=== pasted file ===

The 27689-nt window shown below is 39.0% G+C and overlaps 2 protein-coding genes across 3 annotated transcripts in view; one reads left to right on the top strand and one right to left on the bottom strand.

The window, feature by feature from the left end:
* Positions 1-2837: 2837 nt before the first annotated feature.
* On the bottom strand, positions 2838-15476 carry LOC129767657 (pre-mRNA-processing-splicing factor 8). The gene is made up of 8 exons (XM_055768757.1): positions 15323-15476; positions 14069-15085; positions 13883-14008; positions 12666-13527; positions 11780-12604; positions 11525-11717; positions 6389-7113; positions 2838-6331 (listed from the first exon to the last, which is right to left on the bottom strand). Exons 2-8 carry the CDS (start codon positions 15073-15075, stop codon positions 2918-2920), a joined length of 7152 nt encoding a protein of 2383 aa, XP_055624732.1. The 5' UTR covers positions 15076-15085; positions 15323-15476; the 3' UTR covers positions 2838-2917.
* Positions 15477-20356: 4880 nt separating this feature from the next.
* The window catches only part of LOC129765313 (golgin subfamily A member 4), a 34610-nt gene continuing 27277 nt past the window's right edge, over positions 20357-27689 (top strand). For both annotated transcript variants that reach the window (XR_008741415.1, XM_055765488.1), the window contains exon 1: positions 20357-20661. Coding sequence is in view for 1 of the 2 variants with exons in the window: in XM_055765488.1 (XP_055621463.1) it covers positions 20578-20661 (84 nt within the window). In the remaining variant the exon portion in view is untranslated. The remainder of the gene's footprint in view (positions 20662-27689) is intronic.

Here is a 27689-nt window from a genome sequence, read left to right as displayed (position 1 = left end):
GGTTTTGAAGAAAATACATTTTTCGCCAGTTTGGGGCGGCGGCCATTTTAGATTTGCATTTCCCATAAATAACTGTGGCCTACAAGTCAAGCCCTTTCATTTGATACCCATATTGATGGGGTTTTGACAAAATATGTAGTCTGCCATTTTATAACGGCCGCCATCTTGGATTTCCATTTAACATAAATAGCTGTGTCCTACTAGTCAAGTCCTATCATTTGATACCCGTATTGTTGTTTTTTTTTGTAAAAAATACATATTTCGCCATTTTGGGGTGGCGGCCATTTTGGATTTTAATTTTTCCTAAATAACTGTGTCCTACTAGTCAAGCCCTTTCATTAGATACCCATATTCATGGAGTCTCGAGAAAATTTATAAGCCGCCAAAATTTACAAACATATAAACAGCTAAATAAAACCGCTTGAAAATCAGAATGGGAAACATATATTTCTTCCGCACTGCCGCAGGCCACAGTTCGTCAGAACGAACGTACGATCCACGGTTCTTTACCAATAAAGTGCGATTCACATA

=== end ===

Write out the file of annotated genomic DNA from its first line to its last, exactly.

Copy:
The 27689-nt window shown below is 39.0% G+C and overlaps 2 protein-coding genes across 3 annotated transcripts in view; one reads left to right on the top strand and one right to left on the bottom strand.

The window, feature by feature from the left end:
* Positions 1-2837: 2837 nt before the first annotated feature.
* On the bottom strand, positions 2838-15476 carry LOC129767657 (pre-mRNA-processing-splicing factor 8). The gene is made up of 8 exons (XM_055768757.1): positions 15323-15476; positions 14069-15085; positions 13883-14008; positions 12666-13527; positions 11780-12604; positions 11525-11717; positions 6389-7113; positions 2838-6331 (listed from the first exon to the last, which is right to left on the bottom strand). Exons 2-8 carry the CDS (start codon positions 15073-15075, stop codon positions 2918-2920), a joined length of 7152 nt encoding a protein of 2383 aa, XP_055624732.1. The 5' UTR covers positions 15076-15085; positions 15323-15476; the 3' UTR covers positions 2838-2917.
* Positions 15477-20356: 4880 nt separating this feature from the next.
* The window catches only part of LOC129765313 (golgin subfamily A member 4), a 34610-nt gene continuing 27277 nt past the window's right edge, over positions 20357-27689 (top strand). For both annotated transcript variants that reach the window (XR_008741415.1, XM_055765488.1), the window contains exon 1: positions 20357-20661. Coding sequence is in view for 1 of the 2 variants with exons in the window: in XM_055765488.1 (XP_055621463.1) it covers positions 20578-20661 (84 nt within the window). In the remaining variant the exon portion in view is untranslated. The remainder of the gene's footprint in view (positions 20662-27689) is intronic.

Here is a 27689-nt window from a genome sequence, read left to right as displayed (position 1 = left end):
GGTTTTGAAGAAAATACATTTTTCGCCAGTTTGGGGCGGCGGCCATTTTAGATTTGCATTTCCCATAAATAACTGTGGCCTACAAGTCAAGCCCTTTCATTTGATACCCATATTGATGGGGTTTTGACAAAATATGTAGTCTGCCATTTTATAACGGCCGCCATCTTGGATTTCCATTTAACATAAATAGCTGTGTCCTACTAGTCAAGTCCTATCATTTGATACCCGTATTGTTGTTTTTTTTTGTAAAAAATACATATTTCGCCATTTTGGGGTGGCGGCCATTTTGGATTTTAATTTTTCCTAAATAACTGTGTCCTACTAGTCAAGCCCTTTCATTAGATACCCATATTCATGGAGTCTCGAGAAAATTTATAAGCCGCCAAAATTTACAAACATATAAACAGCTAAATAAAACCGCTTGAAAATCAGAATGGGAAACATATATTTCTTCCGCACTGCCGCAGGCCACAGTTCGTCAGAACGAACGTACGATCCACGGTTCTTTACCAATAAAGTGCGATTCACATA